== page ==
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In Our Age Issue 53
In Our Age Issue 53

Herefordshire Lore has been collecting, publishing and archiving people’s recollections since 1989. Herefordshire Lore works to remember, celebrate and record Herefordshire’s past history before it is lost with passing generations. It is run by a group of volunteers who design, plan and gain funding for projects.A diverse range of resources have been published including the quarterly ‘In Our Age’ which can be read on this website. To get a the latest print version please subscribe.

We have published books (River Voices, 2018, Women at War – In The Munitions, 2003; A Slap of the Hand – The History of Hereford Market 2007), booklets (Amazing How Times Change, 1992; The Shopkeeper’s Tale, 1996; The Schoolchildren’s Tale, 1997; Milk, Herefordshire; 2012), and magazines from Age To Age to a decade of In Our Age.

We have talked to people from all walks of life from munitioneers, housewives, farmers, railwaymen, domestics and butchers to shop keepers, cattle dealers, publicans and priests. Herefordshire Lore owes its existence to their memories.

Our thanks go to our many contributors and funders especially the Heritage Lottery Fund.


launch-invite

Herefordshire’s Home Front in the Second World War Book

This new book, published by Logaston Press and written by Bill Laws was launched at the Hereford Light Infantry Museum in May 2019.

With  176 pages this book offers a rich insight into all aspects of life in Herefordshire in wartime, through memories and photographs gathered by Herefordshire Lore, and with important new research into the county’s conscientious objectors by Dr Elinor Kelly.

Bill Laws is the author of twenty titles on subjects ranging from rural architecture and a social history of walking, to gardens and local history. He helped found Herefordshire Lore in 1989.

To order a copy of River Voices please send your name and address together with a cheque for £12.50 per book made out to Herefordshire Lore to :

Herefordshire Lore c/o Castle Pavilion, Castle Green, Hereford HR1 2NH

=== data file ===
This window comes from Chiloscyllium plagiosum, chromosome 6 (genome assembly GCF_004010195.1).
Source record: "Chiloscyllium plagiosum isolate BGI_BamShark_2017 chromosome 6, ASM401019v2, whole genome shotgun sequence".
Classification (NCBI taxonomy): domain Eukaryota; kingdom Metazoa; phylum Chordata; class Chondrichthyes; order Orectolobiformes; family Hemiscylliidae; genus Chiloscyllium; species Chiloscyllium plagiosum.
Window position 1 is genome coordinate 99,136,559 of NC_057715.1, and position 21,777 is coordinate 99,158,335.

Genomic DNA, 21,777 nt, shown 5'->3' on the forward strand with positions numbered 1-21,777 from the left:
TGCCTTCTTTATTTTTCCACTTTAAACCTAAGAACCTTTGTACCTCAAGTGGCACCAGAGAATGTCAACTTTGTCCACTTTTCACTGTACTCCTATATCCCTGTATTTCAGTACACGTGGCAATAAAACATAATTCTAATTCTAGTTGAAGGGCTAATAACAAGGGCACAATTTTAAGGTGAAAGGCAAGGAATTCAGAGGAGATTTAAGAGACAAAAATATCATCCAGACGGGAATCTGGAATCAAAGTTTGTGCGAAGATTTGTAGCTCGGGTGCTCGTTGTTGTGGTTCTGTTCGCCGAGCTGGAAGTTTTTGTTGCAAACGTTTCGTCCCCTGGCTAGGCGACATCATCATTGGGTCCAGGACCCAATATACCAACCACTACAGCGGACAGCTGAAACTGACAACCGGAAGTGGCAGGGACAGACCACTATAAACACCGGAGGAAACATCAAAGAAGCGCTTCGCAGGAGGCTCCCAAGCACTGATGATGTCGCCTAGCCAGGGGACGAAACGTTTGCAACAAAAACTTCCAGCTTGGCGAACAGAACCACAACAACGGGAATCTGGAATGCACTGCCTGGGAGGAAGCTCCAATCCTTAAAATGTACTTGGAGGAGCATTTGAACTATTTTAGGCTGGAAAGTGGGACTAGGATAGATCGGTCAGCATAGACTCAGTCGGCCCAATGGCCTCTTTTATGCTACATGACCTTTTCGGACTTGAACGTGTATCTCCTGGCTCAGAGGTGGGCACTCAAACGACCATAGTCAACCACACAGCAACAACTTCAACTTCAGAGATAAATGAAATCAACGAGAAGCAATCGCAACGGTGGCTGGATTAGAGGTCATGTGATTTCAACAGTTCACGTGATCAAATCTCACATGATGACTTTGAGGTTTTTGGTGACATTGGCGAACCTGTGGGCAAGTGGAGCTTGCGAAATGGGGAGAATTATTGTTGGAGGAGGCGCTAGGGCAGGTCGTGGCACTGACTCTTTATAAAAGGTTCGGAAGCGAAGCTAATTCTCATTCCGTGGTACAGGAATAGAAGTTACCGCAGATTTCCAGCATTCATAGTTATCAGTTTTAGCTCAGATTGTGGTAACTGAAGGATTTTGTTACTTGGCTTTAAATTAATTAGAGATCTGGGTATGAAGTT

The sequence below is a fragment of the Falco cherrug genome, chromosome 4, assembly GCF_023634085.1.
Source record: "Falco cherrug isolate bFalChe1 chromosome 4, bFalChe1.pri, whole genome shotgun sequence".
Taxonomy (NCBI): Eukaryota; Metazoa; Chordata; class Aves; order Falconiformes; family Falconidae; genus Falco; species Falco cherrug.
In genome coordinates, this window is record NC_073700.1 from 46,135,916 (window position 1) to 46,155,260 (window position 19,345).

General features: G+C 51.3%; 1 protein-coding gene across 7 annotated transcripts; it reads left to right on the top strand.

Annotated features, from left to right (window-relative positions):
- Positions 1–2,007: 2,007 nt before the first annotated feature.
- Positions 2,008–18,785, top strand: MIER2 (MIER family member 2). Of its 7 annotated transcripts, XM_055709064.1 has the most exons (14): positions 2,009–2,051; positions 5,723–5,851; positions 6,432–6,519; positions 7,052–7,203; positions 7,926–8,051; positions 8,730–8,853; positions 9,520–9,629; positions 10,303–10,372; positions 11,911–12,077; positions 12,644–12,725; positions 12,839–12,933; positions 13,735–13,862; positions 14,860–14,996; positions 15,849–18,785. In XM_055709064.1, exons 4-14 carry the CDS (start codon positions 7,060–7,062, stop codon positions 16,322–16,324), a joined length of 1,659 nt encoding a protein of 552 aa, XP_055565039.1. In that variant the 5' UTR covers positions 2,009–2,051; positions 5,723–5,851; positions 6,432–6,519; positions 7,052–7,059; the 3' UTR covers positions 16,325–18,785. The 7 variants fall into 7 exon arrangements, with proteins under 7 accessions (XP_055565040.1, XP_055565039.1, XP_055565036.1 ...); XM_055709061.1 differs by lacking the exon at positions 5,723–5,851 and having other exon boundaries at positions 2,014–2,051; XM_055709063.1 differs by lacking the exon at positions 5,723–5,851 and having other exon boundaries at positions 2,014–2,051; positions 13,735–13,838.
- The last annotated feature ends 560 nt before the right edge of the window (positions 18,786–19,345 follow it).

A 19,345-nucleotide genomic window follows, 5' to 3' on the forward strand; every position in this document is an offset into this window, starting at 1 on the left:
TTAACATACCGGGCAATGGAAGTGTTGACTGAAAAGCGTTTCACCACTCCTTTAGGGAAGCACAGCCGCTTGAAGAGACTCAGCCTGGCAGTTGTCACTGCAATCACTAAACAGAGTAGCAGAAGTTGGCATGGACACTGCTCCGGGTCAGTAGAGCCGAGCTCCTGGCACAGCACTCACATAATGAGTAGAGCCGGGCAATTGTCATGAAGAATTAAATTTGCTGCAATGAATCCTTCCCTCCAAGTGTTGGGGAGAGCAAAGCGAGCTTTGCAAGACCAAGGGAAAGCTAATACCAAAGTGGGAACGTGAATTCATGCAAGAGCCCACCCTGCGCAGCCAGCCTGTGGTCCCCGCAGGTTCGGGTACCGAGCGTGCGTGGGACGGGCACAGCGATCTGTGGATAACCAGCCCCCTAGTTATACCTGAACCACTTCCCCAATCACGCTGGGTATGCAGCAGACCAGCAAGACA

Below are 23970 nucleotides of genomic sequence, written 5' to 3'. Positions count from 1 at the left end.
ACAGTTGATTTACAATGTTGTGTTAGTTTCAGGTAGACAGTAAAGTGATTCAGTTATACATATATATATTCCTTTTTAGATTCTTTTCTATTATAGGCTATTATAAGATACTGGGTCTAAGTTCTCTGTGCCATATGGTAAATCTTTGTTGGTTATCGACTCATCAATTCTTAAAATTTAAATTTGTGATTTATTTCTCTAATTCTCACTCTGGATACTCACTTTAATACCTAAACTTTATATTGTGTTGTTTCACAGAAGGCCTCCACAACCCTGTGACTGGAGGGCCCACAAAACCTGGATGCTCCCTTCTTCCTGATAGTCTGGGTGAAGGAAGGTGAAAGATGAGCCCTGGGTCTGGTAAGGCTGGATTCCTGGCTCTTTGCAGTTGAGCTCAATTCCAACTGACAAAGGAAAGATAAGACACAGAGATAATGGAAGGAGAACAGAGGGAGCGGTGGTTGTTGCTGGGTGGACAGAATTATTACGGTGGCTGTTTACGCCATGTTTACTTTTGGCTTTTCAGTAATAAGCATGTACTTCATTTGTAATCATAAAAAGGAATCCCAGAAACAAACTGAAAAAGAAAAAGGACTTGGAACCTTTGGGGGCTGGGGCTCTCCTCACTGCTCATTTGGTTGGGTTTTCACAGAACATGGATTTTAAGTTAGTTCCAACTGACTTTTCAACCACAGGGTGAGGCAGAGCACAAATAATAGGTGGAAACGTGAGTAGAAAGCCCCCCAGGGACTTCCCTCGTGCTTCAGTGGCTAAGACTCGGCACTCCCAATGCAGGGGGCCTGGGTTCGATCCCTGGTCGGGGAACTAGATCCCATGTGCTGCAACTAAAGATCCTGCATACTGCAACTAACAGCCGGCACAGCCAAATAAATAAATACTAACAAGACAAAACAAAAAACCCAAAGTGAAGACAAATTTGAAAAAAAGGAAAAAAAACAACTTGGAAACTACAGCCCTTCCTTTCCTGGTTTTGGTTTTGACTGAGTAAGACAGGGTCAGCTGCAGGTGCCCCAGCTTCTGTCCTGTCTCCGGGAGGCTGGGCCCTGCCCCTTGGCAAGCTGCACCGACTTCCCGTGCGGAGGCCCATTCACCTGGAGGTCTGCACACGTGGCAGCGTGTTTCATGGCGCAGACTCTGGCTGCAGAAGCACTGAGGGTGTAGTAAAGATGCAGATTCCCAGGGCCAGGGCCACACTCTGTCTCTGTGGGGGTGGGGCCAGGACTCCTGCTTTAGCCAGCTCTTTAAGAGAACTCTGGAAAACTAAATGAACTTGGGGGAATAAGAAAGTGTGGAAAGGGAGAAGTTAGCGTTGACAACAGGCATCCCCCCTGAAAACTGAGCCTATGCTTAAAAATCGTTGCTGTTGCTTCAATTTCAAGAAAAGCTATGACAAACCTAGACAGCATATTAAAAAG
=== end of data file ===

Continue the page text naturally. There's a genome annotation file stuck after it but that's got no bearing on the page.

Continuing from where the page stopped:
Or contact us for more information.


Listen to the ‘Weeping Poppies‘ audio stories

Herefordshire men and women relate their experiences of the First World War. The stories are based on original recordings made by the county reminiscence group, Herefordshire Lore and Herefordshire’s Home Front in the First World War by Bill Laws.

Weeping Poppies


Read past issues of ‘Age to Age’ – Hereford Lore Reminiscence Newsletter on our new ‘Age to Age’ page.

‘Age to Age’ was published bi-monthly by Hereford Lore, before we became Herefordshire Lore, from 1993 to 2003 and was the fore runner of our quarterly magazine ‘In Our Age’.

There are all sorts of fascinating snippets of history and heritage including:

Alf Evans’s recollection from 1942, ‘Tragedy Strikes R.O.F.’ from 1942 published in Volume 1 Issue 6 in May 1994.

Why in 1957, when the Queen visited Herefordshire, a pig took centre stage in ‘Pig meets Queen’ by Betty Moore published in Volume 4 Issue 4 in July 1996.

Gladys Sweeney recalls memories of cleaning railway carriages in Barton Yard (now Sainsbury’s) during the war published in Volume 10 Issue 6 in December 2002.

Herefordshire’s Home Front in the Second World War

This new book, published by Logaston Press and written by Bill Laws was launched at the Hereford Light Infantry Museum in May 2019.

With 176 pages this book offers a rich insight into all aspects of life in Herefordshire in wartime, through memories and photographs gathered by Herefordshire Lore, and with important new research into the county’s conscientious objectors by Dr Elinor Kelly.

Bill Laws is the author of twenty titles on subjects ranging from rural architecture and a social history of walking, to gardens and local history. He helped found Herefordshire Lore in 1989.

To order a copy of River Voices please send your name and address together with a cheque for £12.50 per book made out to Herefordshire Lore to :

Herefordshire Lore c/o Castle Pavilion, Castle Green, Hereford HR1 2NH

Margery Dale is second from left
When the bombs fell on the city where nurse Margery Dale (second from left) from Preston-on-Wye was working she stayed in bed: “We were too tired to go to the shelters.”

What do you want to be when you grow up? Asks a German POW.

“A POW like you,” replies the Herefordshire schoolboy – new book is a record of county life during the last war.

Following the fateful announcement of war 80 years ago in September 1939 schoolboy Henry Moss was dispatched to hide Aconbury’s church silver from the Third Reich; a hastily formed Home Guard prepared to make a final stand against the expected invasion of Herefordshire; and clandestine local Covert Auxiliary Units were instructed, as one county landowner put it, “to lay low then kill off important Germans.”